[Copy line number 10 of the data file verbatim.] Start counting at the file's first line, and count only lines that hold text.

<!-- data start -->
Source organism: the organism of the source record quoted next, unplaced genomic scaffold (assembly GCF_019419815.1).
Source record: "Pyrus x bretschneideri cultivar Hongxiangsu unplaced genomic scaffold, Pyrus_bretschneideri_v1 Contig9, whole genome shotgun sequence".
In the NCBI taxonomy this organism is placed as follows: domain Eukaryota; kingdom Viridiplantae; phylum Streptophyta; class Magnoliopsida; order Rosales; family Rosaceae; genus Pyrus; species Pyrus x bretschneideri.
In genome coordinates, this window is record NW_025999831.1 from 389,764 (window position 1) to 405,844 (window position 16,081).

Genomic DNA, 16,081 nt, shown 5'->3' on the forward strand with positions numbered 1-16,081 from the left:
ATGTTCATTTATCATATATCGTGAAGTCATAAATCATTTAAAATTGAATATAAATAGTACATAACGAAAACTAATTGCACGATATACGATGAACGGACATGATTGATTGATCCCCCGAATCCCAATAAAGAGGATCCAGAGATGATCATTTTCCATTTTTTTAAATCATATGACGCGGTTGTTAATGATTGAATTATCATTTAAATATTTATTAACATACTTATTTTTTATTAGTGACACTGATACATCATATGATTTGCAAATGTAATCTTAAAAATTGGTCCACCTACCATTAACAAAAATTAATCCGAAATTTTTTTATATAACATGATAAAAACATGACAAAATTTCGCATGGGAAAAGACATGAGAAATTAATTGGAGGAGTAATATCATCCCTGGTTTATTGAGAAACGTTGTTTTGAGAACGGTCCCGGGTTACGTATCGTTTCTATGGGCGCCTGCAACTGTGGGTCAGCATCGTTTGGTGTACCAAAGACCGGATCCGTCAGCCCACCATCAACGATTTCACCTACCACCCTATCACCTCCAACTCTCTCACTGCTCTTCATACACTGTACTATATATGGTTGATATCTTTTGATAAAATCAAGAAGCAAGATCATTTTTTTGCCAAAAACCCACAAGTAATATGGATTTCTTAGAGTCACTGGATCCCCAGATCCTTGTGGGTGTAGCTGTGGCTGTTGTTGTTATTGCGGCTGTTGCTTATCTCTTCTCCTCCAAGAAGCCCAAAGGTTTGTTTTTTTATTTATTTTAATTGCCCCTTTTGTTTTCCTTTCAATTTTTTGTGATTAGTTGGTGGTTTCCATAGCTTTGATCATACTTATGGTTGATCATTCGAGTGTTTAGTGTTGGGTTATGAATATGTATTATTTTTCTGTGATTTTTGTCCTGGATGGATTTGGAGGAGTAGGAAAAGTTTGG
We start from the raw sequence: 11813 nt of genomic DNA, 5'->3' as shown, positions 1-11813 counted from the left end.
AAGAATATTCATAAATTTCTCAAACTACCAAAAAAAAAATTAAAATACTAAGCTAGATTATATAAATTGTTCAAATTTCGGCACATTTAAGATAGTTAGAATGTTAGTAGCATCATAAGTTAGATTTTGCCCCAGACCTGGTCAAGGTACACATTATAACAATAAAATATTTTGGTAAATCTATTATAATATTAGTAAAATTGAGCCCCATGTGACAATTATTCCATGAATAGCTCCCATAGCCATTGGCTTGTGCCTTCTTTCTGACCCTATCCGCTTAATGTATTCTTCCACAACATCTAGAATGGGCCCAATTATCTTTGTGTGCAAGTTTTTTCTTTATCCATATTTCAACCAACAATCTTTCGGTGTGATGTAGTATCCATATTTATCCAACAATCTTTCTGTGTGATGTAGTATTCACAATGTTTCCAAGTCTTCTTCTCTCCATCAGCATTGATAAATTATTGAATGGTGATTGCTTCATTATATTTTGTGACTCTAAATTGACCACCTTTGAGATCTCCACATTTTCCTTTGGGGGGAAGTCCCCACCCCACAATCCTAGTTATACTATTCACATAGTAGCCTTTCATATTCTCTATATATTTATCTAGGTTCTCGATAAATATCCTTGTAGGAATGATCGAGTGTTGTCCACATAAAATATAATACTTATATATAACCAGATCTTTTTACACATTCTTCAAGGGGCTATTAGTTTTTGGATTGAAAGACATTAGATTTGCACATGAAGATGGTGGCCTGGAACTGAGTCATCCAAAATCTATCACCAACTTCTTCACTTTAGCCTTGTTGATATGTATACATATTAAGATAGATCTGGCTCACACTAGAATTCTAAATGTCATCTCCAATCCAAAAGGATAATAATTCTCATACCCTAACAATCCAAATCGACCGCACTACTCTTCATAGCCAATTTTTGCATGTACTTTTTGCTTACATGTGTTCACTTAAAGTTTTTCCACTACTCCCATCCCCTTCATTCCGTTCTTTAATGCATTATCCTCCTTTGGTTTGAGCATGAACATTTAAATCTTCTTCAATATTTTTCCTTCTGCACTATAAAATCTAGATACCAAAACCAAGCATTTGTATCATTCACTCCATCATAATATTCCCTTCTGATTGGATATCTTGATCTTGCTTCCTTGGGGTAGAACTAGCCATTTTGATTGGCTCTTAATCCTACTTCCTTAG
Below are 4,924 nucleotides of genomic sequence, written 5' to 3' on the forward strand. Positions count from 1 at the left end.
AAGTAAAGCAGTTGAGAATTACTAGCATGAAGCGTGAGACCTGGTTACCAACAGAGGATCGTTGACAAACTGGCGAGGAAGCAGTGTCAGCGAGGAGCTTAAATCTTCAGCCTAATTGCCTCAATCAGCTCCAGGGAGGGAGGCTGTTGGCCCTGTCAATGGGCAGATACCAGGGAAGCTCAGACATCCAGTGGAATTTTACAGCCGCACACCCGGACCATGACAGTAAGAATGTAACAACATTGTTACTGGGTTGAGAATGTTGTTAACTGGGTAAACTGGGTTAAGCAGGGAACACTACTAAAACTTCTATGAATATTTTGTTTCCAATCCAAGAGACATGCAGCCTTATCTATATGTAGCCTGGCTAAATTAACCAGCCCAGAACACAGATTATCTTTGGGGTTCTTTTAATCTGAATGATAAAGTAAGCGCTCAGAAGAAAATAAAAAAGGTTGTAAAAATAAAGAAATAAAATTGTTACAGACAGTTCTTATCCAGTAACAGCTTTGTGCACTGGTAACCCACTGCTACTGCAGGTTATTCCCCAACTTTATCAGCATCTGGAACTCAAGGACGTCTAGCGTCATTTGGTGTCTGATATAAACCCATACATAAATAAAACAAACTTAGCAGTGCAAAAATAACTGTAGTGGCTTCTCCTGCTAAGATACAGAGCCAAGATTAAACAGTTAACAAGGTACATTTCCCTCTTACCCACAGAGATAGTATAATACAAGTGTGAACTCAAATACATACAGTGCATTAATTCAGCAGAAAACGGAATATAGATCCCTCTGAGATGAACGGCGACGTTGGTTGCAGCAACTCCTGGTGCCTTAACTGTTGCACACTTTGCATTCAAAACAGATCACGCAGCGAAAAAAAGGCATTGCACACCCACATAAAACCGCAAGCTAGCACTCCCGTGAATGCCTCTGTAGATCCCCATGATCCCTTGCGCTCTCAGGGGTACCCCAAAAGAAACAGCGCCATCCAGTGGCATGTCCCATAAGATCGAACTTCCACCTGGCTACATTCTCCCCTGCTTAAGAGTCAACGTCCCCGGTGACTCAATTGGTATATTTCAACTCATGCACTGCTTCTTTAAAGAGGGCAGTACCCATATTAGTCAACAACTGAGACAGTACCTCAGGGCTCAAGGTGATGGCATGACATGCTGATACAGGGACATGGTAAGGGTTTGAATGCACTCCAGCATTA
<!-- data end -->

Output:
AAGTAAAGCAGTTGAGAATTACTAGCATGAAGCGTGAGACCTGGTTACCAACAGAGGATCGTTGACAAACTGGCGAGGAAGCAGTGTCAGCGAGGAGCTTAAATCTTCAGCCTAATTGCCTCAATCAGCTCCAGGGAGGGAGGCTGTTGGCCCTGTCAATGGGCAGATACCAGGGAAGCTCAGACATCCAGTGGAATTTTACAGCCGCACACCCGGACCATGACAGTAAGAATGTAACAACATTGTTACTGGGTTGAGAATGTTGTTAACTGGGTAAACTGGGTTAAGCAGGGAACACTACTAAAACTTCTATGAATATTTTGTTTCCAATCCAAGAGACATGCAGCCTTATCTATATGTAGCCTGGCTAAATTAACCAGCCCAGAACACAGATTATCTTTGGGGTTCTTTTAATCTGAATGATAAAGTAAGCGCTCAGAAGAAAATAAAAAAGGTTGTAAAAATAAAGAAATAAAATTGTTACAGACAGTTCTTATCCAGTAACAGCTTTGTGCACTGGTAACCCACTGCTACTGCAGGTTATTCCCCAACTTTATCAGCATCTGGAACTCAAGGACGTCTAGCGTCATTTGGTGTCTGATATAAACCCATACATAAATAAAACAAACTTAGCAGTGCAAAAATAACTGTAGTGGCTTCTCCTGCTAAGATACAGAGCCAAGATTAAACAGTTAACAAGGTACATTTCCCTCTTACCCACAGAGATAGTATAATACAAGTGTGAACTCAAATACATACAGTGCATTAATTCAGCAGAAAACGGAATATAGATCCCTCTGAGATGAACGGCGACGTTGGTTGCAGCAACTCCTGGTGCCTTAACTGTTGCACACTTTGCATTCAAAACAGATCACGCAGCGAAAAAAAGGCATTGCACACCCACATAAAACCGCAAGCTAGCACTCCCGTGAATGCCTCTGTAGATCCCCATGATCCCTTGCGCTCTCAGGGGTACCCCAAAAGAAACAGCGCCATCCAGTGGCATGTCCCATAAGATCGAACTTCCACCTGGCTACATTCTCCCCTGCTTAAGAGTCAACGTCCCCGGTGACTCAATTGGTATATTTCAACTCATGCACTGCTTCTTTAAAGAGGGCAGTACCCATATTAGTCAACAACTGAGACAGTACCTCAGGGCTCAAGGTGATGGCATGACATGCTGATACAGGGACATGGTAAGGGTTTGAATGCACTCCAGCATTA